Good – really good – but not great

*Year of WondersGeraldine Brooks

“For the hour in which I am able to lose myself in someone else’s thoughts is the greatest relief I can find from the burden of my own memories.”

*Poèmes et rêvasseriesFiston Mwanza Mujila

French-language poetry from a Congolese writer I have appreciated for his prose work in the past.

*The DoorMagda Szabó

An unexpected and complex Hungarian book about an unusual and strangely demanding servant/housekeeper who comes to dominate the life of the story’s narrator.

“In my student days, I detested Schopenhauer. Only later did I come to acknowledge the force of his idea that every relationship involving personal feeling laid one open to attack, and the more people I allowed to become close to me, the greater the number of ways in which I was vulnerable.”

Entertaining/informative/thoughtful or some combination thereof

*I Am a Strange LoopDouglas R. Hofstadter

“So, to the extent that we can be chameleons and can import the “spices” of other people’s life histories (the spices that imbue their self-loops with unique individuality), we are capable of seeing the world through their eyes. Their psychic point of view is transportable and modular — not trapped inside just one perishable piece of hardware. If this is true, then Carol survives because her point of view survives — or rather, she survives to the extent that her point of view survives — in my brain and those of others. This is why it is so good to keep records, to write down memories, to have photos and videotapes, and to do so with maximal clarity — because thanks to having such records, you can “possess”, or “be possessed by”, other people’s brains. That’s why Frédéric Chopin, the actual person, survives so much in our world, even today.”

*Writing Beyond Race: Living Theory and Practicebell hooks

A reading for the study program but certainly important above and beyond academic reach.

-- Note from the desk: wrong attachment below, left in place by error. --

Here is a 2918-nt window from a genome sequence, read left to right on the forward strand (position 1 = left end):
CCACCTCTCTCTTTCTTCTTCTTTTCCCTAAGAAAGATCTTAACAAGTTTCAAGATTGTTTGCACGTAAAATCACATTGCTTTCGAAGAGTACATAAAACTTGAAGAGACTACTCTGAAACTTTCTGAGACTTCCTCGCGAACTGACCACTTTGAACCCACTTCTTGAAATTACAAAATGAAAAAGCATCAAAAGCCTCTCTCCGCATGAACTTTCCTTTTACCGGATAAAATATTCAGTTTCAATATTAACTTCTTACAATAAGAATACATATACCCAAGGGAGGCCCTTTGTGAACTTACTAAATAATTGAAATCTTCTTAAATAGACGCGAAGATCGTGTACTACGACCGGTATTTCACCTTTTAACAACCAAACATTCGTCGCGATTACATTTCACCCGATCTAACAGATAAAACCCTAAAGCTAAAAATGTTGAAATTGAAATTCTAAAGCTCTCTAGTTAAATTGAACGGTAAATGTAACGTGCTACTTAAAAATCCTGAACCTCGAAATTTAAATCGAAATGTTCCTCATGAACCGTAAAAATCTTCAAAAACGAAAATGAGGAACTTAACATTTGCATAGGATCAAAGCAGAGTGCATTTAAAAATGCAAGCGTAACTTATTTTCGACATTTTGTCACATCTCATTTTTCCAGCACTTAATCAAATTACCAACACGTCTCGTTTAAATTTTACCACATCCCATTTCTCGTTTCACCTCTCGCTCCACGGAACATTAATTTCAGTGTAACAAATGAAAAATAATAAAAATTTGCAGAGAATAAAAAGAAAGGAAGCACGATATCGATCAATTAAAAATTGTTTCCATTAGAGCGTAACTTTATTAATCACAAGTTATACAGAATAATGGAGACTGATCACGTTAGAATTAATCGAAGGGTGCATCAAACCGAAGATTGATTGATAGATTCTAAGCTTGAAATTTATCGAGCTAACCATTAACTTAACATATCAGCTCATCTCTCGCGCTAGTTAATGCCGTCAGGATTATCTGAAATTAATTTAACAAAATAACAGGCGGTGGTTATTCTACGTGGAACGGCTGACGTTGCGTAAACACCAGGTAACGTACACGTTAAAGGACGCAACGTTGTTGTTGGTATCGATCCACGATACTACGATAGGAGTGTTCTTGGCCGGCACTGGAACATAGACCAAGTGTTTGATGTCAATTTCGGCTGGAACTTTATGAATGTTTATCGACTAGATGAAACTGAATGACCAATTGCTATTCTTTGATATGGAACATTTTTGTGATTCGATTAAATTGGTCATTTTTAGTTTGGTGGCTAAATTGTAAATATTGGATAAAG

Coincidences

*The Strange Order of Things: Life, Feeling and the Making of the Cultural MindAntonio R. Damasio

Just as I rejoin the student world, much of what I am looking at/reading has a component of this: construct of culture. I had just finished reading this when I re-enrolled and thus would like to take a look at this comparatively against some of the uni readings.

“The idea, in essence, is that cultural activity began and remains deeply embedded in feeling. The favorable and unfavorable interplay of feeling and reason must be acknowledged if we are to understand the conflicts and contradictions of the human condition.”

Biggest disappointment (or hated/disliked)

*American TalibanPearl Abraham

I didn’t hate this book but I didn’t like it either. It isn’t anything I looked forward to or anything about which I had any expectations, and am not sure why I read it. I just found it sort of boring.

Images by SD 2018

Lunchtable TV Talk: Dicte – Not the finest hour of Danish TV

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The Danish TV show, Dicte, starring Iben Hjejle (most non-Danes will recognize her only as the girlfriend from the film High Fidelity), is not a bad show, but compared to other recent Danish television, it’s not exactly great either. While Dicte (the name of the titular character) follows the same kind of investigative bent as police procedurals, it is actually a show about a journalist returning to her hometown – Aarhus, and yes that is what Aarhus looks like – after a divorce. She investigates and finds herself in a lot of trouble at times, but she has a bristly relationship with the cops.

The very popular and well-lauded show, Borgen, crosses some of the same paths in that there are several investigative journalists and journalism at the core of the story. We don’t see many shows that treat journalism with much respect or importance – at least not that I can think of. Maybe The Wire (it figures that a former journalist was responsible for bringing that show to life). I like it when “entertainment” questions the role and place of journalism, the rights of journalists and the media in general. (One reason I will miss The Daily Show with Jon Stewart so much. He called the media out all the time.) Dicte does not do much of this – quite the opposite of something like The Newsroom, which took this kind of questioning too far into ridiculously preachy territory. A balance could be struck somewhere in the middle.

Dicte, then, is a passable show with compelling enough stories, decent acting and of course the thrill of listening to the weirdness that is spoken Danish.

Spring Fling 2011

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Cleansed of the past – 2006 in soundtrack form